Detroit Seeks to Untarnish it’s Image


Ever since Detroit filed for bankruptcy, perceptions and misconceptions have widely varied.  Be it CNN, ABC News, NBC News or any other media that reaches the masses, Detroit has taken many hits in the public eye.  So what is a major city to do to turn around a black and blue image?

The first thing being done by business leaders is to put out over $600K in advertising opprotunitythat aims to let movers and shakers around the country know that Detroit might be down but it is by no means standing by for the last knockout punch.  The full page ads will run in the Wall Street Journal, Financial Times, and Politico to name just a few places.  Many of the major corporations that are part of the fabric of Detroit have signed on for this media blitz.

Another fork in the road to the come back story of Detroit is throwing down the ‘Welcome Mat’ at the doorstep for immigrants  with the launch of a new website.

Welcome Mat Detroit allows the end user  the ability to search for immigrant services and resources, connect with an immigrant community, or find ethnic events 907da3516b132b092ad9e01c875bf23dhappening in Southeast Michigan.  Is this a great idea or is it a hope that a fire can be ignited to change how potential immigrants see Detroit?  Both concepts are noteworthy but a bigger problem is not addressed.  The ‘Us vs. Them’ mentality that is pervasive throughout the neighborhoods.  The knowing that if a business moves into Detroit that it must hire Detroiters first and then consider the rest.  The knowledge that the residents of Detroit are 80% African American and for decades have not wanted, welcomed immigrants to move in.  The best example is that of the Arab American community.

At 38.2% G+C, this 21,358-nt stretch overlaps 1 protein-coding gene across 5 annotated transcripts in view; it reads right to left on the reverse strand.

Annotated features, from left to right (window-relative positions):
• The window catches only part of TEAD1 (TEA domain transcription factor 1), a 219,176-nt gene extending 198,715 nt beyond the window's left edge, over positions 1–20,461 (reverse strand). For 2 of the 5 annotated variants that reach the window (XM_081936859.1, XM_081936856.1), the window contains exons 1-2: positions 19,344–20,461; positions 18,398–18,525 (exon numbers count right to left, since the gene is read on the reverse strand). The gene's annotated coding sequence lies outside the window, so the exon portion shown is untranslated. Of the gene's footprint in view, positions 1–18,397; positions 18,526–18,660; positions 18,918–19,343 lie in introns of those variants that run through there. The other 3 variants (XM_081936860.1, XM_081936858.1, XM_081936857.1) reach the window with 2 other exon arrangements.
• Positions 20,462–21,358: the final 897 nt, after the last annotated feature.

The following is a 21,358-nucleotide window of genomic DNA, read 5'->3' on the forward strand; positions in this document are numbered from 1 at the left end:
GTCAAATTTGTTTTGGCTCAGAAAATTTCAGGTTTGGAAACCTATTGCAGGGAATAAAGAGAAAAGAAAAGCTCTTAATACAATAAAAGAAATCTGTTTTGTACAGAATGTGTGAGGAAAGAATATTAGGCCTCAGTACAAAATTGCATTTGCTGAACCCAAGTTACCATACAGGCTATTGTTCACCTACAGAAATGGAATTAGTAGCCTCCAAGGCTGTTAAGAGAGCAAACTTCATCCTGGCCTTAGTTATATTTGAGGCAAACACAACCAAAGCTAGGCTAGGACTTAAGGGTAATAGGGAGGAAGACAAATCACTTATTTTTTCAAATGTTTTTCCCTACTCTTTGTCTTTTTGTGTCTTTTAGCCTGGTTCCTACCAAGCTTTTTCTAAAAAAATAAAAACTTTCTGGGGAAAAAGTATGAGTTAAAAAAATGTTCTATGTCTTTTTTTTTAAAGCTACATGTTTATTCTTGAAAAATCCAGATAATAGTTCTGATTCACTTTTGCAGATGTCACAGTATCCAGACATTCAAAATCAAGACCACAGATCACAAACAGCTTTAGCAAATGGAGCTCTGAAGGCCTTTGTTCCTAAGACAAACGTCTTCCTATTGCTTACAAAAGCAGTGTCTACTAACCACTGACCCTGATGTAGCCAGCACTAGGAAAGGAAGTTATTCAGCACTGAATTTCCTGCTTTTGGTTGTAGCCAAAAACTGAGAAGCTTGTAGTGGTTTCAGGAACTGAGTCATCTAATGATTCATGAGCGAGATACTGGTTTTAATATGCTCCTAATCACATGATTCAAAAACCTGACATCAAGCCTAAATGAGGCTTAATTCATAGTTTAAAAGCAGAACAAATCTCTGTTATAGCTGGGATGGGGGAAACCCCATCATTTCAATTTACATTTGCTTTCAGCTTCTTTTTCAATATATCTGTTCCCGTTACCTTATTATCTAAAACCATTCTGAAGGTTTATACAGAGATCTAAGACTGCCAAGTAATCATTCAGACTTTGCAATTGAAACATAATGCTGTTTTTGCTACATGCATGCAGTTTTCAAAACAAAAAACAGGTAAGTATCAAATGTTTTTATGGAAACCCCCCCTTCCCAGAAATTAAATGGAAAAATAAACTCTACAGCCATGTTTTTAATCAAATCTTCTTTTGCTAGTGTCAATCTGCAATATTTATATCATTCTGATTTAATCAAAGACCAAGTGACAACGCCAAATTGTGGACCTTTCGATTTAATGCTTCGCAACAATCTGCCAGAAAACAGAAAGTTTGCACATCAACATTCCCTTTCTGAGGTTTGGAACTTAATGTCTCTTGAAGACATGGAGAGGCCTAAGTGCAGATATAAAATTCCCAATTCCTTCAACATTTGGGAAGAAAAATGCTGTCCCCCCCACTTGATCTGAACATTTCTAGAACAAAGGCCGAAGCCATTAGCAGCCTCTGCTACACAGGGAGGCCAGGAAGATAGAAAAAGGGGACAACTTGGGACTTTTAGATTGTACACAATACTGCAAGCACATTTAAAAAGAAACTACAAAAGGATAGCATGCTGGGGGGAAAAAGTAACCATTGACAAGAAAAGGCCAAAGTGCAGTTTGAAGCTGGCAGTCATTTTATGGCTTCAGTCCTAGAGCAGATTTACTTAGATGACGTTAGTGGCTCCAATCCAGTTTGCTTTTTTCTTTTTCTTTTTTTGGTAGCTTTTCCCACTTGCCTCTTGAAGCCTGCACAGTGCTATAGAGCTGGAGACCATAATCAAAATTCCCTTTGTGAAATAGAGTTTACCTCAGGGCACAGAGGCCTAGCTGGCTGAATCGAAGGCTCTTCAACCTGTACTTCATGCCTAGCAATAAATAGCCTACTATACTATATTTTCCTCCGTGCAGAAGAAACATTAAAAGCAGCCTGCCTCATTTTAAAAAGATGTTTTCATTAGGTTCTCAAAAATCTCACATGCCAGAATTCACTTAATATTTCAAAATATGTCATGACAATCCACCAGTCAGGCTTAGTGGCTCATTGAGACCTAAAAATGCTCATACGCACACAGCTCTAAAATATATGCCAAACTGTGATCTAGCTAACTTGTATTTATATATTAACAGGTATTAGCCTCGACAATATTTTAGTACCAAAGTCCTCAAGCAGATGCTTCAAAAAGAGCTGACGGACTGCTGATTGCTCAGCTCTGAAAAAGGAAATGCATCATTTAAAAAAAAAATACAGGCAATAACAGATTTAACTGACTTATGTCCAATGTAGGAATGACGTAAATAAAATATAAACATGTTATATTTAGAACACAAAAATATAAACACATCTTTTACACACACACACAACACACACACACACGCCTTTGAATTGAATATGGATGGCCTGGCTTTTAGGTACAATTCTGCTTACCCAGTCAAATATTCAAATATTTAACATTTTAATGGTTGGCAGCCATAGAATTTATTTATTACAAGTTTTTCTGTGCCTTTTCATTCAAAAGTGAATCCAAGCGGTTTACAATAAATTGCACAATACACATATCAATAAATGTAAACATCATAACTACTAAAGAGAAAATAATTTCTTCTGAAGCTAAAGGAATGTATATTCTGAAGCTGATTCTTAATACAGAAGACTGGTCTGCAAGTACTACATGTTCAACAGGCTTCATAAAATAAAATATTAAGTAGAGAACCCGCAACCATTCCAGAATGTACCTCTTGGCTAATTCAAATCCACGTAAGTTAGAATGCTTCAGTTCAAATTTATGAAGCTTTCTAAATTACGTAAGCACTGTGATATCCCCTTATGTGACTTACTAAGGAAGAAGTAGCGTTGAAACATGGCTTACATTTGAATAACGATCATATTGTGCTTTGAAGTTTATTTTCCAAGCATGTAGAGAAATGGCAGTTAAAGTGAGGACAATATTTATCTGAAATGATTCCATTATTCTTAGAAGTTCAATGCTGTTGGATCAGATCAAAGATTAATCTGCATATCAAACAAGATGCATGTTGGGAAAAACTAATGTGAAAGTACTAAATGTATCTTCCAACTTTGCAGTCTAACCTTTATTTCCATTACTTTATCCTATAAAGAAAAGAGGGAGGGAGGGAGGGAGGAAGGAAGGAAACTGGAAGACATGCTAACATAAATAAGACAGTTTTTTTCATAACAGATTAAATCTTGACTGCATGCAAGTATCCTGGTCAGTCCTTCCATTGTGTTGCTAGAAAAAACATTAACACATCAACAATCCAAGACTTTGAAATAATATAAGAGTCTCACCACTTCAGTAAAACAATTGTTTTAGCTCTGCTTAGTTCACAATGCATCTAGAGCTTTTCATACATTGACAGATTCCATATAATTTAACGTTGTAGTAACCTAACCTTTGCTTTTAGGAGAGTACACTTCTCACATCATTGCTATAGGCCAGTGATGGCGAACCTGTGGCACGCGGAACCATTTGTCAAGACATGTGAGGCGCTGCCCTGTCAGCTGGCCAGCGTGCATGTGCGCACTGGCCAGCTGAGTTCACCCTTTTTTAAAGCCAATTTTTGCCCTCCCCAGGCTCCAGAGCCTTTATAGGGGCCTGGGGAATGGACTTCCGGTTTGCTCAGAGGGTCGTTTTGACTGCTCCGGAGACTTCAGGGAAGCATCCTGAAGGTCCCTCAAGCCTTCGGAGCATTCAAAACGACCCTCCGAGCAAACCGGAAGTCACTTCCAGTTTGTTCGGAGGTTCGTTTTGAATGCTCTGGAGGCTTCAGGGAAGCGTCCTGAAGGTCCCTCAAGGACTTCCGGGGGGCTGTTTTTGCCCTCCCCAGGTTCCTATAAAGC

The Arab American community has become engrained in Dearborn.  This is where another imaginary line like that of Eight Mile Road continues to be drawn for the two ethnic groups.  When traveling between the borders of Detroit and Dearborn, the visual images are striking.  Take a drive on Michigan Avenue and you will see a thriving city of Dearborn that the Arab American Community is proud to call home.  The streets are clean.  Then cross the city line into Detroit and you immediately feel dirty, unwanted and vulnerable to the elements that lurk even in the shadows of the day light.  These are the problems that need to be addressed and cleaned up.

 

 

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